Let the sun shine
I get that High Country News is not based in Montana, but it would be great to have an addendum that discusses the barriers/limitations on rooftop solar locally (“It’s time to move past the myths about rooftop solar,” Nov. 3). It is my understanding that Montana similarly prohibits net metering and that it is having a serious effect on adoption.
The band name game
The The is my favorite example of a an insufferable joke band name that works for an intangible reason (“A good band name is hard to find,” Nov. 2). King Gizzard and the Lizard Wizard is a great example of turning absurdity into straight-forward precision.
Bridge as blockade
The issue, in my opinion, is not that this albatross wasn’t needed (“What is the Reserve Street bridge good for?” Nov. 2). Maybe it was, but there are crosswalks that could be used just as well by the walking and riding public. The real issue is that this money put out by the city could and should have been used in much more important causes within the city—fixing potholes that were three years running, traffic light synchronization, cleanup of the homeless camp/river areas—things that would have benefitted a vastly greater number of Missoula residents and visitors alike. And let’s not ignore the gorilla in the room with this bridge. It was a direct and highly blatant attempt to stop the oversized loads of equipment traveling through Missoula. Deny it all you want, but deep down that is the main reason it was sent through by this highly liberal city government.
Think of the cyclists!
I use it. I think it will show a great dividend as the biking community sees western Montana as a destination, and local businesses will unquestionably profit. Ask Adventure Cycling what the benefits stand to be? If it blocks the large megaloads, great!
Pattie Corrigan Ekness
Think of the walkers!
I tried to cross Reserve Street at the crosswalk. It was crazy hazardous to say the least. Drivers do not look for pedestrians when making right turns. If you could guarantee that nobody ever ran a red light, you could argue against the bridge.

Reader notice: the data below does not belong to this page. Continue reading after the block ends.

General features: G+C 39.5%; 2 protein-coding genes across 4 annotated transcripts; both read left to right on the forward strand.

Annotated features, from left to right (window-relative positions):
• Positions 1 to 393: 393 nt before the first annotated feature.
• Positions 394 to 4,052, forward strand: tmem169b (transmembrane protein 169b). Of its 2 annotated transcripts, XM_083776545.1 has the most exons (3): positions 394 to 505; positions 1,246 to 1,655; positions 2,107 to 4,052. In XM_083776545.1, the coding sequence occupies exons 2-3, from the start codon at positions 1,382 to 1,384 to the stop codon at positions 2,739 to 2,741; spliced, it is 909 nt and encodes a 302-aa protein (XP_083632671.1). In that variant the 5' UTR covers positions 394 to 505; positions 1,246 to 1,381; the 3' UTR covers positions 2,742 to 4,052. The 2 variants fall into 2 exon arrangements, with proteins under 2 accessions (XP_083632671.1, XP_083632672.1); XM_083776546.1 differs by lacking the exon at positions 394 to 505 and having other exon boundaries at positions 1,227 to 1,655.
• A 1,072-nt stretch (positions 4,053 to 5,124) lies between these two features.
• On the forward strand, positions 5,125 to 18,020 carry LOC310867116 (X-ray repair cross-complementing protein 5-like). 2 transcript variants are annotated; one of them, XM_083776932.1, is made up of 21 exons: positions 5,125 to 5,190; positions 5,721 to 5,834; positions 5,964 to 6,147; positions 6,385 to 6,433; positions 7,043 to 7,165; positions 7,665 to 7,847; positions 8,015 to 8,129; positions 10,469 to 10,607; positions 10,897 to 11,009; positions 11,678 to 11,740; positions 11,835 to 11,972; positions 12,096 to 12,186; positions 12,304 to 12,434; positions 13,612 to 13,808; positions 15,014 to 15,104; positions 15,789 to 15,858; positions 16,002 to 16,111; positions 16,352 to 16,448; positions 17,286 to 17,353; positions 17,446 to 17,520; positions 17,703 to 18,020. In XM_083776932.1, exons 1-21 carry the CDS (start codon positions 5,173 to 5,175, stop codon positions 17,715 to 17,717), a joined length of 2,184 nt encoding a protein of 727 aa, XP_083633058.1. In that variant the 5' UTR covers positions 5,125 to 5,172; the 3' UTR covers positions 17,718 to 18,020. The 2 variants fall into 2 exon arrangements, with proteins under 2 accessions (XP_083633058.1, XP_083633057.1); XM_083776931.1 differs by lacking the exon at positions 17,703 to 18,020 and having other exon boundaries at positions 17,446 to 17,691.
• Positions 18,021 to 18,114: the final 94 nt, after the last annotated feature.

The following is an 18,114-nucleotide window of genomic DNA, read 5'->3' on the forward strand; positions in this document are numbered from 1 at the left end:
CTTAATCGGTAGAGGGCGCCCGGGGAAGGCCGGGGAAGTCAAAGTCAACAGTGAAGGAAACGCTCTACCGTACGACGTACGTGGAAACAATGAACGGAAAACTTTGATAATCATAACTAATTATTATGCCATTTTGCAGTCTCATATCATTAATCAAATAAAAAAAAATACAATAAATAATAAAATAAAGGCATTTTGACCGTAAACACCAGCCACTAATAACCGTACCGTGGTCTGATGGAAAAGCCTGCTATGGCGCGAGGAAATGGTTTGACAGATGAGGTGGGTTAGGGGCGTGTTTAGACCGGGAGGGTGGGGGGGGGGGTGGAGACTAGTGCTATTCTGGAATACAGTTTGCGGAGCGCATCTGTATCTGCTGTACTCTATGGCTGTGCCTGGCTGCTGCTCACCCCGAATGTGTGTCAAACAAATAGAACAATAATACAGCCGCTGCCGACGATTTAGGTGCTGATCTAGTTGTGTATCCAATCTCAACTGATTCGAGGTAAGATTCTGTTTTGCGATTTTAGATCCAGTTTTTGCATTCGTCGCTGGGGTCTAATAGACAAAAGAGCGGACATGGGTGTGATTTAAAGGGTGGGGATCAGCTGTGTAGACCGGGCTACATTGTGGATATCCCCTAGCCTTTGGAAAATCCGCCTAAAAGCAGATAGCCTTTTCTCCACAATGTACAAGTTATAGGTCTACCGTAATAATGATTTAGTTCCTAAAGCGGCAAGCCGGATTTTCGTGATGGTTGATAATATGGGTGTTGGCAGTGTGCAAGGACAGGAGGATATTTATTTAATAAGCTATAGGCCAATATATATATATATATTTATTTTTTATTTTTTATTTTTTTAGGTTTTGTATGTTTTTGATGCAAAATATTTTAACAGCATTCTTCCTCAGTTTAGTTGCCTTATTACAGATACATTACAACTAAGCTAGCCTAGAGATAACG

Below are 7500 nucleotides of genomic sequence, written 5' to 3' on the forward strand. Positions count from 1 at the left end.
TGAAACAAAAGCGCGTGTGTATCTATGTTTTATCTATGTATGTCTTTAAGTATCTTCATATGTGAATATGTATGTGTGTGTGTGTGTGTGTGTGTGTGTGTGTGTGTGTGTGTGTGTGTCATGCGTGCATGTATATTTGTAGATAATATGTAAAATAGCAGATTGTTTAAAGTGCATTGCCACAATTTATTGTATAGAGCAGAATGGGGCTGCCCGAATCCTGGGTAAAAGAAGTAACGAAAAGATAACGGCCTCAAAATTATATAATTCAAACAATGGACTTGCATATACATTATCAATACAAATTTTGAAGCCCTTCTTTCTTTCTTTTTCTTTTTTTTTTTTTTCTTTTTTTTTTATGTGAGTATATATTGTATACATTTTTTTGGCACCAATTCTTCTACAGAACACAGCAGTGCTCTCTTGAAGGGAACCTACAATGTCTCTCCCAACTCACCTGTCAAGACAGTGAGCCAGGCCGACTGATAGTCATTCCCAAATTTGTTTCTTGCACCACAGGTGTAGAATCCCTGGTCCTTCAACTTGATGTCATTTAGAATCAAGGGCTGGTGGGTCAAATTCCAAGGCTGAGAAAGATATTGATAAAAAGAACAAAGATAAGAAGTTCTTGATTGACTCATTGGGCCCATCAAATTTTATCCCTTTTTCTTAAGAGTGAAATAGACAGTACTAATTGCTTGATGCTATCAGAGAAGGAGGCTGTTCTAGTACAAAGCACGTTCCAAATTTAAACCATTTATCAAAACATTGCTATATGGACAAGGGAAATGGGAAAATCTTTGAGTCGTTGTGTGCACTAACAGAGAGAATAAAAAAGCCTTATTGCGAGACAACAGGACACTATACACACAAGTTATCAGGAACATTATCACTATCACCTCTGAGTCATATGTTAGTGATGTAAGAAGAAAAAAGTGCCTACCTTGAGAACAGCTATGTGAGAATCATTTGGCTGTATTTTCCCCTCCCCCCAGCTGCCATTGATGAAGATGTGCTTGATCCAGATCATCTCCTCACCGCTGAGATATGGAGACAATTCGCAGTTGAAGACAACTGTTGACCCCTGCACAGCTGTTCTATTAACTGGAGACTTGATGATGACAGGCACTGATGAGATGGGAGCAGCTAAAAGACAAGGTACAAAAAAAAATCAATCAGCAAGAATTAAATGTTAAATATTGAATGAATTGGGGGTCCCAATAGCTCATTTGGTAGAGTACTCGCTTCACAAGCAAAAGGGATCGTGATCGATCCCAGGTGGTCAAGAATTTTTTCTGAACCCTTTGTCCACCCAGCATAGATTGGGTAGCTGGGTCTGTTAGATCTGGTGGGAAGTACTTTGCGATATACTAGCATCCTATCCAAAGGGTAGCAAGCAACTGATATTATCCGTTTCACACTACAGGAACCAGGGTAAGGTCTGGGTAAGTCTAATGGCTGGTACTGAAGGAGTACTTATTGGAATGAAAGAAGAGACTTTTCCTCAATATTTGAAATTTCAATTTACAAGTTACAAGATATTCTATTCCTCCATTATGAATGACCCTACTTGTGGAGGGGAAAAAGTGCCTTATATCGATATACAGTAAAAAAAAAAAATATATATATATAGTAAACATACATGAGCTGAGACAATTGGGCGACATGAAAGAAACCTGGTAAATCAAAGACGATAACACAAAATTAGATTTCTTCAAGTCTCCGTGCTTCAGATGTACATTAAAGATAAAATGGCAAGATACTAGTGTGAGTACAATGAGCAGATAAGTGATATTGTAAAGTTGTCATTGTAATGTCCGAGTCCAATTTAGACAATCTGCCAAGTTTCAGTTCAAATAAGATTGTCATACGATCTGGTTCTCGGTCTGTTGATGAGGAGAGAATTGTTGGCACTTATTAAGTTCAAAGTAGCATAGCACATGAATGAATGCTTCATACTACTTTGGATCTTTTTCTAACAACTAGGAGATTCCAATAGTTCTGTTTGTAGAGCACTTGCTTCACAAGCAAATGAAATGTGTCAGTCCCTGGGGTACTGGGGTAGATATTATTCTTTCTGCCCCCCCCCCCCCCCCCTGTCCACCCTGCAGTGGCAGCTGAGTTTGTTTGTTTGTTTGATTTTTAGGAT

Julia Morris Howard
Not my FOTD
So, I’m one of the few Mexicans that lives in Missoula (“Are we watching the death of the Festival of the Dead?” Nov. 2). I’ve lived here for over a decade and I’ve attended several of the parades over the years with mixed opinions. I went the first year I lived here naively expecting a celebration at least faithful to the culture and left with a “what the hell did I just watch?” feeling. Good intentions or not, it’s still a bastardization of a holiday celebrated by a long-subjugated culture. Why use Mexican iconography at all? Because it looks cool? It’s frustrating to see an indigenous holiday picked over by another culture that often doesn’t understand the history or meaning behind it. I would even rather see a completely loyal adaptation than what is currently represented (or, better yet, one separated from my heritage and culture altogether).
I have had the same experience over the years. We crave things that are culturally relevant to our family, things that belong to us, and most of the time I’m leaving with a WTF experience. There are plenty of options and outside sources to make it authentic, and organizers have always neglected it. I’ve tried to be in the community, but have never received a response. It’s definitely an appropriation parade, and nothing about respect.
All due respect
I have known Tarn Ream, one of the main Festival of the Dead organizers, for many years. She is a very multiculturally aware and respectful woman. I’ve been disappointed to see personal attacks in the community toward her from people labeling her racist.
These attacks are are not helpful, and Tarn has worked very hard to hear all sides and respect the many views and traditions of Hispanic and minority cultures. As the issue of cultural appropriation has become a more hotbed topic in Missoula, she has not walked away from or hidden from it. I’ve seen her working with others to address the issue and to find ways to define a festival for Missoula that isn’t defined by the Day of the Dead, while still being a Festival of the Dead and a celebration of life.
My owns views on cultural appropriation are malleable, and my understanding has been changing with the local debate. I’m grateful for the minority perspectives raising their voices and helping inform the conversation. I hope that this isn’t the death of the festival, but the birth of something even more inclusive and special that the community will celebrate for years to come.
On a Missoula night when a quarter of student housing units sit empty, when numerous foreclosed homes in Missoula County sit empty, when over a thousand Missoula hotel/motel rooms went unrented, a person froze to death from exposure to the elements due to lack of housing/shelter (see “Losing
Little Tim” pg. 8). How many more will perish before the city gets real about affordable housing for all and wet housing for those on the margins and suffering from chronic alcoholism and substance abuse disorder?